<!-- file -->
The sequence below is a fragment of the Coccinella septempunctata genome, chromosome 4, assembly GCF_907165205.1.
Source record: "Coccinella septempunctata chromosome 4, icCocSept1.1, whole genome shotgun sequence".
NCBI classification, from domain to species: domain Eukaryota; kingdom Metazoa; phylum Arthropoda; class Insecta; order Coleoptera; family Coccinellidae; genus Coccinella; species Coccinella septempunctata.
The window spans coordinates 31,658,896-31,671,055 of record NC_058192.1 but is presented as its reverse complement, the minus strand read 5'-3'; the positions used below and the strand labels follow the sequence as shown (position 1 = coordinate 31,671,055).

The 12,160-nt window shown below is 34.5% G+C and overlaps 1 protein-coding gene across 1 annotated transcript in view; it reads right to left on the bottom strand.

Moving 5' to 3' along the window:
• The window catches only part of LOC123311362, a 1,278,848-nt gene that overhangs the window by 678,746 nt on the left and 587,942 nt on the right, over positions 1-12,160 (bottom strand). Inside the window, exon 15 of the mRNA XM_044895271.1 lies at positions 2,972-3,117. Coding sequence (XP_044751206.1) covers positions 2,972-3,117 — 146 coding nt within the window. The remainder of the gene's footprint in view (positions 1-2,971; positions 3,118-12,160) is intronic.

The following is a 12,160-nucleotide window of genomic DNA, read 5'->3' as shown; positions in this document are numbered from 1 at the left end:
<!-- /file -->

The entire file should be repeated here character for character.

The sequence below is a fragment of the Coccinella septempunctata genome, chromosome 4, assembly GCF_907165205.1.
Source record: "Coccinella septempunctata chromosome 4, icCocSept1.1, whole genome shotgun sequence".
NCBI classification, from domain to species: domain Eukaryota; kingdom Metazoa; phylum Arthropoda; class Insecta; order Coleoptera; family Coccinellidae; genus Coccinella; species Coccinella septempunctata.
The window spans coordinates 31,658,896-31,671,055 of record NC_058192.1 but is presented as its reverse complement, the minus strand read 5'-3'; the positions used below and the strand labels follow the sequence as shown (position 1 = coordinate 31,671,055).

The 12,160-nt window shown below is 34.5% G+C and overlaps 1 protein-coding gene across 1 annotated transcript in view; it reads right to left on the bottom strand.

Moving 5' to 3' along the window:
• The window catches only part of LOC123311362, a 1,278,848-nt gene that overhangs the window by 678,746 nt on the left and 587,942 nt on the right, over positions 1-12,160 (bottom strand). Inside the window, exon 15 of the mRNA XM_044895271.1 lies at positions 2,972-3,117. Coding sequence (XP_044751206.1) covers positions 2,972-3,117 — 146 coding nt within the window. The remainder of the gene's footprint in view (positions 1-2,971; positions 3,118-12,160) is intronic.

The following is a 12,160-nucleotide window of genomic DNA, read 5'->3' as shown; positions in this document are numbered from 1 at the left end: